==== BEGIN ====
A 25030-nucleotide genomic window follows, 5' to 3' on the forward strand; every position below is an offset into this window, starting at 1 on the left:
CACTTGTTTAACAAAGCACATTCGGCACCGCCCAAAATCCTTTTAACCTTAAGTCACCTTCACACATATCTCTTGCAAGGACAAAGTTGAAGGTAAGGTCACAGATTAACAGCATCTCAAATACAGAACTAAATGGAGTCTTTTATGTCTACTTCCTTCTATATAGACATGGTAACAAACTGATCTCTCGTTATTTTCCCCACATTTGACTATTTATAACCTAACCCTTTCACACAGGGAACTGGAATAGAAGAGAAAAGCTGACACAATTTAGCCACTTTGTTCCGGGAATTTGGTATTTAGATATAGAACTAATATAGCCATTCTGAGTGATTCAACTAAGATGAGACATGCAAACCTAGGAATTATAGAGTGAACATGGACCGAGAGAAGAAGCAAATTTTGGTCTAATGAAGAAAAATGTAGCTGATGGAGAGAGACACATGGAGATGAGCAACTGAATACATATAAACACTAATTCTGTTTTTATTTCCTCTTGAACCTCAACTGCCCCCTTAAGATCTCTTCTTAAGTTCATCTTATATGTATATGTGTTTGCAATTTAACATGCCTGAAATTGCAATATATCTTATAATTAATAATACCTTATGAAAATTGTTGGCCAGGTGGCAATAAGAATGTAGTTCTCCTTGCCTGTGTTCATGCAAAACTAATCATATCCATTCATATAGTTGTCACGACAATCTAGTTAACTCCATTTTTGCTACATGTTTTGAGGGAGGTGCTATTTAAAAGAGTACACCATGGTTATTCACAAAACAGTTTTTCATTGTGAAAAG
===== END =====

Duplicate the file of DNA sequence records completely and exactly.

A 25030-nucleotide genomic window follows, 5' to 3' on the forward strand; every position below is an offset into this window, starting at 1 on the left:
CACTTGTTTAACAAAGCACATTCGGCACCGCCCAAAATCCTTTTAACCTTAAGTCACCTTCACACATATCTCTTGCAAGGACAAAGTTGAAGGTAAGGTCACAGATTAACAGCATCTCAAATACAGAACTAAATGGAGTCTTTTATGTCTACTTCCTTCTATATAGACATGGTAACAAACTGATCTCTCGTTATTTTCCCCACATTTGACTATTTATAACCTAACCCTTTCACACAGGGAACTGGAATAGAAGAGAAAAGCTGACACAATTTAGCCACTTTGTTCCGGGAATTTGGTATTTAGATATAGAACTAATATAGCCATTCTGAGTGATTCAACTAAGATGAGACATGCAAACCTAGGAATTATAGAGTGAACATGGACCGAGAGAAGAAGCAAATTTTGGTCTAATGAAGAAAAATGTAGCTGATGGAGAGAGACACATGGAGATGAGCAACTGAATACATATAAACACTAATTCTGTTTTTATTTCCTCTTGAACCTCAACTGCCCCCTTAAGATCTCTTCTTAAGTTCATCTTATATGTATATGTGTTTGCAATTTAACATGCCTGAAATTGCAATATATCTTATAATTAATAATACCTTATGAAAATTGTTGGCCAGGTGGCAATAAGAATGTAGTTCTCCTTGCCTGTGTTCATGCAAAACTAATCATATCCATTCATATAGTTGTCACGACAATCTAGTTAACTCCATTTTTGCTACATGTTTTGAGGGAGGTGCTATTTAAAAGAGTACACCATGGTTATTCACAAAACAGTTTTTCATTGTGAAAAG